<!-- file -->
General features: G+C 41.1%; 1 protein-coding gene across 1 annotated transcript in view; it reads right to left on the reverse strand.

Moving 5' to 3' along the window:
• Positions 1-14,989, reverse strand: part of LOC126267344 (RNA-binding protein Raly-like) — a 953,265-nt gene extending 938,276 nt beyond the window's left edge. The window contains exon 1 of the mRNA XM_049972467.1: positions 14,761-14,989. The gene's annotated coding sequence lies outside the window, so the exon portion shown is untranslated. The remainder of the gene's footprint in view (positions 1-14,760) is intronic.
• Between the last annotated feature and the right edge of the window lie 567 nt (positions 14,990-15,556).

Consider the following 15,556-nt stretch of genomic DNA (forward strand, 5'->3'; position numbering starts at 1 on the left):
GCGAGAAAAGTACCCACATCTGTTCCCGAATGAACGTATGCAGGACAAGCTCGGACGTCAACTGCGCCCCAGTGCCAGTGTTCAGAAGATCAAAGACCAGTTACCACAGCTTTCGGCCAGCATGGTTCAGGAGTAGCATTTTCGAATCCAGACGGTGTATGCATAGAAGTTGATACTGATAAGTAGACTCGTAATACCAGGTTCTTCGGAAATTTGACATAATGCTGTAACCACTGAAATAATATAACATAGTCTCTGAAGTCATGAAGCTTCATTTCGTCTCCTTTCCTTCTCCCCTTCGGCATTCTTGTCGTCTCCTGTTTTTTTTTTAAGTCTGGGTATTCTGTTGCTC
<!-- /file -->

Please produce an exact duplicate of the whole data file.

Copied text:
General features: G+C 41.1%; 1 protein-coding gene across 1 annotated transcript in view; it reads right to left on the reverse strand.

Moving 5' to 3' along the window:
• Positions 1-14,989, reverse strand: part of LOC126267344 (RNA-binding protein Raly-like) — a 953,265-nt gene extending 938,276 nt beyond the window's left edge. The window contains exon 1 of the mRNA XM_049972467.1: positions 14,761-14,989. The gene's annotated coding sequence lies outside the window, so the exon portion shown is untranslated. The remainder of the gene's footprint in view (positions 1-14,760) is intronic.
• Between the last annotated feature and the right edge of the window lie 567 nt (positions 14,990-15,556).

Consider the following 15,556-nt stretch of genomic DNA (forward strand, 5'->3'; position numbering starts at 1 on the left):
GCGAGAAAAGTACCCACATCTGTTCCCGAATGAACGTATGCAGGACAAGCTCGGACGTCAACTGCGCCCCAGTGCCAGTGTTCAGAAGATCAAAGACCAGTTACCACAGCTTTCGGCCAGCATGGTTCAGGAGTAGCATTTTCGAATCCAGACGGTGTATGCATAGAAGTTGATACTGATAAGTAGACTCGTAATACCAGGTTCTTCGGAAATTTGACATAATGCTGTAACCACTGAAATAATATAACATAGTCTCTGAAGTCATGAAGCTTCATTTCGTCTCCTTTCCTTCTCCCCTTCGGCATTCTTGTCGTCTCCTGTTTTTTTTTTAAGTCTGGGTATTCTGTTGCTC